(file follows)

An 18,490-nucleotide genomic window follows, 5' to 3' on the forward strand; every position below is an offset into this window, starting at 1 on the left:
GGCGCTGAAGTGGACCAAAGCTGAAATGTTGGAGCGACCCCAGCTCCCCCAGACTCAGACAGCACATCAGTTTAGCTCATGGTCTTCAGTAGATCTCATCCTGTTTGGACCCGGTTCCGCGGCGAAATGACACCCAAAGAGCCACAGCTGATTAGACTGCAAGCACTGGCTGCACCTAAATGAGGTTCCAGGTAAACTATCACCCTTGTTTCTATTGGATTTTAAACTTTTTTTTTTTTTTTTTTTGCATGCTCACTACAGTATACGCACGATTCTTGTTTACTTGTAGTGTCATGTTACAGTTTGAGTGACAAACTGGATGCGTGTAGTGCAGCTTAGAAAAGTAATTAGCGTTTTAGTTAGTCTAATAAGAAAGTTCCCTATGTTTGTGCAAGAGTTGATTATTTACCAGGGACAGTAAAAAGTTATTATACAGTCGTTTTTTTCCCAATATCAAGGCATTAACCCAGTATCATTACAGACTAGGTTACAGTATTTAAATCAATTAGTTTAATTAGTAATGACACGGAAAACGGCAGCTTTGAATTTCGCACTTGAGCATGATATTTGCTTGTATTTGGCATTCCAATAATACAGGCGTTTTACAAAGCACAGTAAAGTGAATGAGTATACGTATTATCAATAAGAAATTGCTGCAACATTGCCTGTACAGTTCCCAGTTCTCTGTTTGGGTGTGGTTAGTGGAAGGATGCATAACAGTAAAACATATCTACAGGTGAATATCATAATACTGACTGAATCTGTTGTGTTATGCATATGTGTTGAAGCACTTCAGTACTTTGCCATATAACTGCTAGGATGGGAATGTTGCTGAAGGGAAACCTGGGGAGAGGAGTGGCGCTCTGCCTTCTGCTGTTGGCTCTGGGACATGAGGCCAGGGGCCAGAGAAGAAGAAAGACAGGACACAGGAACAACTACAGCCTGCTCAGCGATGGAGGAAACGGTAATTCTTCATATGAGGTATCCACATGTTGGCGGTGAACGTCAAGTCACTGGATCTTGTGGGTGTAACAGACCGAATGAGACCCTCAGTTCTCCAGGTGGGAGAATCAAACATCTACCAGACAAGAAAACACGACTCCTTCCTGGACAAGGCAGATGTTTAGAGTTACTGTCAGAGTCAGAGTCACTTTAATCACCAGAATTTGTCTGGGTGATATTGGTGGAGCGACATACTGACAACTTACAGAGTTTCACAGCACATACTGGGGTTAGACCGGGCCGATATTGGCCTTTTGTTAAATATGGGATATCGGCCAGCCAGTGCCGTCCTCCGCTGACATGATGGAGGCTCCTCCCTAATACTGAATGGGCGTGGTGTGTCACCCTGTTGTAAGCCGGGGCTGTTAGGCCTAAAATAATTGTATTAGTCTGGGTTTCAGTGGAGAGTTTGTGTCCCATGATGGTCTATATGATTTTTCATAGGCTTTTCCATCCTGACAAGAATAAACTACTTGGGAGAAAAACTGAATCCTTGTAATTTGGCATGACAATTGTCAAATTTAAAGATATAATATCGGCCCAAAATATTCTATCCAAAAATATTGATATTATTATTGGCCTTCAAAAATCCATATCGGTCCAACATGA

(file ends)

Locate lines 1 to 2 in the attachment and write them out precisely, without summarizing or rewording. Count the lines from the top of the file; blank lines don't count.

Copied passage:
An 18,490-nucleotide genomic window follows, 5' to 3' on the forward strand; every position below is an offset into this window, starting at 1 on the left:
GGCGCTGAAGTGGACCAAAGCTGAAATGTTGGAGCGACCCCAGCTCCCCCAGACTCAGACAGCACATCAGTTTAGCTCATGGTCTTCAGTAGATCTCATCCTGTTTGGACCCGGTTCCGCGGCGAAATGACACCCAAAGAGCCACAGCTGATTAGACTGCAAGCACTGGCTGCACCTAAATGAGGTTCCAGGTAAACTATCACCCTTGTTTCTATTGGATTTTAAACTTTTTTTTTTTTTTTTTTTGCATGCTCACTACAGTATACGCACGATTCTTGTTTACTTGTAGTGTCATGTTACAGTTTGAGTGACAAACTGGATGCGTGTAGTGCAGCTTAGAAAAGTAATTAGCGTTTTAGTTAGTCTAATAAGAAAGTTCCCTATGTTTGTGCAAGAGTTGATTATTTACCAGGGACAGTAAAAAGTTATTATACAGTCGTTTTTTTCCCAATATCAAGGCATTAACCCAGTATCATTACAGACTAGGTTACAGTATTTAAATCAATTAGTTTAATTAGTAATGACACGGAAAACGGCAGCTTTGAATTTCGCACTTGAGCATGATATTTGCTTGTATTTGGCATTCCAATAATACAGGCGTTTTACAAAGCACAGTAAAGTGAATGAGTATACGTATTATCAATAAGAAATTGCTGCAACATTGCCTGTACAGTTCCCAGTTCTCTGTTTGGGTGTGGTTAGTGGAAGGATGCATAACAGTAAAACATATCTACAGGTGAATATCATAATACTGACTGAATCTGTTGTGTTATGCATATGTGTTGAAGCACTTCAGTACTTTGCCATATAACTGCTAGGATGGGAATGTTGCTGAAGGGAAACCTGGGGAGAGGAGTGGCGCTCTGCCTTCTGCTGTTGGCTCTGGGACATGAGGCCAGGGGCCAGAGAAGAAGAAAGACAGGACACAGGAACAACTACAGCCTGCTCAGCGATGGAGGAAACGGTAATTCTTCATATGAGGTATCCACATGTTGGCGGTGAACGTCAAGTCACTGGATCTTGTGGGTGTAACAGACCGAATGAGACCCTCAGTTCTCCAGGTGGGAGAATCAAACATCTACCAGACAAGAAAACACGACTCCTTCCTGGACAAGGCAGATGTTTAGAGTTACTGTCAGAGTCAGAGTCACTTTAATCACCAGAATTTGTCTGGGTGATATTGGTGGAGCGACATACTGACAACTTACAGAGTTTCACAGCACATACTGGGGTTAGACCGGGCCGATATTGGCCTTTTGTTAAATATGGGATATCGGCCAGCCAGTGCCGTCCTCCGCTGACATGATGGAGGCTCCTCCCTAATACTGAATGGGCGTGGTGTGTCACCCTGTTGTAAGCCGGGGCTGTTAGGCCTAAAATAATTGTATTAGTCTGGGTTTCAGTGGAGAGTTTGTGTCCCATGATGGTCTATATGATTTTTCATAGGCTTTTCCATCCTGACAAGAATAAACTACTTGGGAGAAAAACTGAATCCTTGTAATTTGGCATGACAATTGTCAAATTTAAAGATATAATATCGGCCCAAAATATTCTATCCAAAAATATTGATATTATTATTGGCCTTCAAAAATCCATATCGGTCCAACATGA